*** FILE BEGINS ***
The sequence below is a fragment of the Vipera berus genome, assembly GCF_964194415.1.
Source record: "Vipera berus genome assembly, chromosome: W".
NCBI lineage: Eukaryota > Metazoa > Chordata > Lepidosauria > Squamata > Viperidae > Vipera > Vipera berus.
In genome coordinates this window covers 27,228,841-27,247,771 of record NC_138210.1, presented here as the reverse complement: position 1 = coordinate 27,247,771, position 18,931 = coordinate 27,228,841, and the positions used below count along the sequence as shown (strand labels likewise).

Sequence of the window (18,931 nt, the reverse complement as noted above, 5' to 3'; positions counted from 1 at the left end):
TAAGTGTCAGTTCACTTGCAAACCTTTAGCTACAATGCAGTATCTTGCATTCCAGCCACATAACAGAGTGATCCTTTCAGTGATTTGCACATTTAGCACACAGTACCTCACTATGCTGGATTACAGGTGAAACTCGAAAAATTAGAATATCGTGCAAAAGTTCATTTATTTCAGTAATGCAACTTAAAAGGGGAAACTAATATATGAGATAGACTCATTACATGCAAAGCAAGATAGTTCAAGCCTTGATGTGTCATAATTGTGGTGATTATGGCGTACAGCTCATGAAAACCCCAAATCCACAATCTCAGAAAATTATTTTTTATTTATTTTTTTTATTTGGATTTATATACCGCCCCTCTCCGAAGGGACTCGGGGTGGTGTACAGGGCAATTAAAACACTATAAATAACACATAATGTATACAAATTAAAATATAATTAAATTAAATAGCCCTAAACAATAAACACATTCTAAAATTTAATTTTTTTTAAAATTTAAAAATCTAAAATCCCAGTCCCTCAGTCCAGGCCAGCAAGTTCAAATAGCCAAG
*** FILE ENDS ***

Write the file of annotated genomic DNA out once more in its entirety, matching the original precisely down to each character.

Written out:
The sequence below is a fragment of the Vipera berus genome, assembly GCF_964194415.1.
Source record: "Vipera berus genome assembly, chromosome: W".
NCBI lineage: Eukaryota > Metazoa > Chordata > Lepidosauria > Squamata > Viperidae > Vipera > Vipera berus.
In genome coordinates this window covers 27,228,841-27,247,771 of record NC_138210.1, presented here as the reverse complement: position 1 = coordinate 27,247,771, position 18,931 = coordinate 27,228,841, and the positions used below count along the sequence as shown (strand labels likewise).

Sequence of the window (18,931 nt, the reverse complement as noted above, 5' to 3'; positions counted from 1 at the left end):
TAAGTGTCAGTTCACTTGCAAACCTTTAGCTACAATGCAGTATCTTGCATTCCAGCCACATAACAGAGTGATCCTTTCAGTGATTTGCACATTTAGCACACAGTACCTCACTATGCTGGATTACAGGTGAAACTCGAAAAATTAGAATATCGTGCAAAAGTTCATTTATTTCAGTAATGCAACTTAAAAGGGGAAACTAATATATGAGATAGACTCATTACATGCAAAGCAAGATAGTTCAAGCCTTGATGTGTCATAATTGTGGTGATTATGGCGTACAGCTCATGAAAACCCCAAATCCACAATCTCAGAAAATTATTTTTTATTTATTTTTTTTATTTGGATTTATATACCGCCCCTCTCCGAAGGGACTCGGGGTGGTGTACAGGGCAATTAAAACACTATAAATAACACATAATGTATACAAATTAAAATATAATTAAATTAAATAGCCCTAAACAATAAACACATTCTAAAATTTAATTTTTTTTAAAATTTAAAAATCTAAAATCCCAGTCCCTCAGTCCAGGCCAGCAAGTTCAAATAGCCAAG